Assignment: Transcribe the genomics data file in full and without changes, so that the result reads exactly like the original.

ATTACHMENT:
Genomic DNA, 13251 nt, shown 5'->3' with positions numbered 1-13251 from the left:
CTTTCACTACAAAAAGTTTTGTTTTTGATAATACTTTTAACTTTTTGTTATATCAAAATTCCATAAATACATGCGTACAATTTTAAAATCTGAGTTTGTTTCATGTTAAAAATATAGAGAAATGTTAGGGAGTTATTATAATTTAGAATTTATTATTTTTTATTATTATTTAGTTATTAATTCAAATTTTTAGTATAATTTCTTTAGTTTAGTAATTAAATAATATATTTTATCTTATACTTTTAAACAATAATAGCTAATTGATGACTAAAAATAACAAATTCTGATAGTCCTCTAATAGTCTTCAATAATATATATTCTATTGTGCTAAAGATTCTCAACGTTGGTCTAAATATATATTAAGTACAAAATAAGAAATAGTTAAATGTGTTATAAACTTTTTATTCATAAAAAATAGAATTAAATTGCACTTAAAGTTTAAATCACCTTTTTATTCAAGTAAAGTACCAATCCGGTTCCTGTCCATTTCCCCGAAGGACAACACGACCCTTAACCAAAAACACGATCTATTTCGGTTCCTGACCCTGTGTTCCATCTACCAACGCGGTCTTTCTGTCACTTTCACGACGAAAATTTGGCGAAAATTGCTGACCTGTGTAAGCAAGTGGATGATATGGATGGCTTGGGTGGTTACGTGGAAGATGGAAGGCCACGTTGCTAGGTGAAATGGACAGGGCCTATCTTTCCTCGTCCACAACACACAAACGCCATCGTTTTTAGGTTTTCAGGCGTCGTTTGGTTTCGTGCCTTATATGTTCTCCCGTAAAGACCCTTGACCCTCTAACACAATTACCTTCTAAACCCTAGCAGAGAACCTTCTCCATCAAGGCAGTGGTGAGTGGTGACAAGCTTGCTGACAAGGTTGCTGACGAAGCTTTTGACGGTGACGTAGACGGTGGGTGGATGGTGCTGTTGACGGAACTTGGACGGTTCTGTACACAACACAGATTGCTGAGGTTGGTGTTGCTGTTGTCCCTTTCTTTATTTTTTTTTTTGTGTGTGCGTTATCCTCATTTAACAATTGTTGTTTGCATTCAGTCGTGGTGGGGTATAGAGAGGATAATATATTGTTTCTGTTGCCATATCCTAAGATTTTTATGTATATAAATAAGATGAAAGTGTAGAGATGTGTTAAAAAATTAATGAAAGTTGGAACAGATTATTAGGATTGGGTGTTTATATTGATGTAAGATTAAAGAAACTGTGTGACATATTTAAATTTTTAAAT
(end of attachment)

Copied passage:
Genomic DNA, 13251 nt, shown 5'->3' with positions numbered 1-13251 from the left:
CTTTCACTACAAAAAGTTTTGTTTTTGATAATACTTTTAACTTTTTGTTATATCAAAATTCCATAAATACATGCGTACAATTTTAAAATCTGAGTTTGTTTCATGTTAAAAATATAGAGAAATGTTAGGGAGTTATTATAATTTAGAATTTATTATTTTTTATTATTATTTAGTTATTAATTCAAATTTTTAGTATAATTTCTTTAGTTTAGTAATTAAATAATATATTTTATCTTATACTTTTAAACAATAATAGCTAATTGATGACTAAAAATAACAAATTCTGATAGTCCTCTAATAGTCTTCAATAATATATATTCTATTGTGCTAAAGATTCTCAACGTTGGTCTAAATATATATTAAGTACAAAATAAGAAATAGTTAAATGTGTTATAAACTTTTTATTCATAAAAAATAGAATTAAATTGCACTTAAAGTTTAAATCACCTTTTTATTCAAGTAAAGTACCAATCCGGTTCCTGTCCATTTCCCCGAAGGACAACACGACCCTTAACCAAAAACACGATCTATTTCGGTTCCTGACCCTGTGTTCCATCTACCAACGCGGTCTTTCTGTCACTTTCACGACGAAAATTTGGCGAAAATTGCTGACCTGTGTAAGCAAGTGGATGATATGGATGGCTTGGGTGGTTACGTGGAAGATGGAAGGCCACGTTGCTAGGTGAAATGGACAGGGCCTATCTTTCCTCGTCCACAACACACAAACGCCATCGTTTTTAGGTTTTCAGGCGTCGTTTGGTTTCGTGCCTTATATGTTCTCCCGTAAAGACCCTTGACCCTCTAACACAATTACCTTCTAAACCCTAGCAGAGAACCTTCTCCATCAAGGCAGTGGTGAGTGGTGACAAGCTTGCTGACAAGGTTGCTGACGAAGCTTTTGACGGTGACGTAGACGGTGGGTGGATGGTGCTGTTGACGGAACTTGGACGGTTCTGTACACAACACAGATTGCTGAGGTTGGTGTTGCTGTTGTCCCTTTCTTTATTTTTTTTTTTGTGTGTGCGTTATCCTCATTTAACAATTGTTGTTTGCATTCAGTCGTGGTGGGGTATAGAGAGGATAATATATTGTTTCTGTTGCCATATCCTAAGATTTTTATGTATATAAATAAGATGAAAGTGTAGAGATGTGTTAAAAAATTAATGAAAGTTGGAACAGATTATTAGGATTGGGTGTTTATATTGATGTAAGATTAAAGAAACTGTGTGACATATTTAAATTTTTAAAT